Hubbell asked whether EMP-CC members wanted to offer any modifications to the draft plan.  Sternburg asked what assumptions the plan makes about stimulus funding.  Hubbell explained that the draft plan simply establishes an approach and relative geographic priorities.  As such, the potential for stimulus funding is, in a sense, irrelevant—i.e., it would accelerate implementation, but would not fundamentally alter the plan.  Charles Barton cautioned partners against assuming that stimulus funds will be available for either LiDAR or bathymetry, stressing that this is by no means assured.  Schlagenhaft made a motion to endorse the LiDAR Acquisition Plan, and to begin implementation with available funding.  Jim Fischer seconded the motion, which was approved with all five states, USACE, USFWS, and USEPA voting “yes” and USGS abstaining.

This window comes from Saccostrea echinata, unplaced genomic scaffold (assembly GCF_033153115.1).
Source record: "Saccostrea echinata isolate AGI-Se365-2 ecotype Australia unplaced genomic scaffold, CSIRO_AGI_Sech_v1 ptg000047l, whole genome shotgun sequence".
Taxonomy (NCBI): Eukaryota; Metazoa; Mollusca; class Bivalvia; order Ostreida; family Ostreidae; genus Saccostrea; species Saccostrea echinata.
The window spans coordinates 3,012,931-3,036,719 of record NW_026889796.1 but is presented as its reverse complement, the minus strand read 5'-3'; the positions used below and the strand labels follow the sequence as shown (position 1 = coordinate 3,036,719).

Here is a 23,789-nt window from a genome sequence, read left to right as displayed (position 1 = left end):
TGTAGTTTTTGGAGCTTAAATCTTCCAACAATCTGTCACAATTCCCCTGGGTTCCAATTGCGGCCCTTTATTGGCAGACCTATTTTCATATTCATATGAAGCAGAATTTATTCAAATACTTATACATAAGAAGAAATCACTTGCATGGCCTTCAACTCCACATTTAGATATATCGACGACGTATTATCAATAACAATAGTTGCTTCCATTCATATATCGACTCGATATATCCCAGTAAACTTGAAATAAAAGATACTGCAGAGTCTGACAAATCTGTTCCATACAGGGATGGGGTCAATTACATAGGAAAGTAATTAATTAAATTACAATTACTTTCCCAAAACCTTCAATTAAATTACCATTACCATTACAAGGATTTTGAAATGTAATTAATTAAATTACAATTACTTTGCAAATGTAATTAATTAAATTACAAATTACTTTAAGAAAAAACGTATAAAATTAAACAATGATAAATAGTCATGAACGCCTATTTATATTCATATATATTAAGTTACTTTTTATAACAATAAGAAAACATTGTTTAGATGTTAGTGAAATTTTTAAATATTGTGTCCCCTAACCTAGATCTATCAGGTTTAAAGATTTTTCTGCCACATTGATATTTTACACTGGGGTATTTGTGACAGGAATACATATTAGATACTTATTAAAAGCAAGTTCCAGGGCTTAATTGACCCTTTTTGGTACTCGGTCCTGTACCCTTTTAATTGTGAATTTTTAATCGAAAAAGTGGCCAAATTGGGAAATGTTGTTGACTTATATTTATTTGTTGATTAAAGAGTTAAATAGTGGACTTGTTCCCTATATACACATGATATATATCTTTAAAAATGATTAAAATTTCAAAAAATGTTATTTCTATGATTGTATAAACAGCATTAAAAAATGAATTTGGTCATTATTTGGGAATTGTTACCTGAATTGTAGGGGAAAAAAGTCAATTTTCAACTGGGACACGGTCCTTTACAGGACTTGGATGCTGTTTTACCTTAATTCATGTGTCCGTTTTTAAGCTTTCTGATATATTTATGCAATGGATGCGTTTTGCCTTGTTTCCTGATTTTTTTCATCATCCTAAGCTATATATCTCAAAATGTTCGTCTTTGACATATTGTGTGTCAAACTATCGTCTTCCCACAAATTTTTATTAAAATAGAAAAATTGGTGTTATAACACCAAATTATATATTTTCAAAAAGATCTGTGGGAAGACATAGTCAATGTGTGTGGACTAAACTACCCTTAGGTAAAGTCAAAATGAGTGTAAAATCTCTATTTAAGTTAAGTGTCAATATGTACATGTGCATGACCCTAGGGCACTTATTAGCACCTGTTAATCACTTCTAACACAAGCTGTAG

Status and Trends Report


Barry Johnson reported that USGS has reviewed proof copies of the 2008 Status and Trends Report, and expects to receive hardcopies from the printer in two to three weeks.  Johnson said hardcopies will be distributed to the partners and a pdf of the report will be available on UMESC’s website.


Hagerty reported that USGS and USACE staff met in October 2008 to review development of the 2008 report and identify ways to improve the process for future status and trends reports.  This was an opportunity to explore cultural and institutional differences between the two agencies that presented challenges when it came to scoping and executing the report.  Based on this discussion, key recommendations for future reports include:


  • The report must have a clear purpose.
  • All aspects of the report and its preparation must be clearly defined before initiating work.
  • The next report should not be written before UMRS goals, objectives, indicators, and targets are established.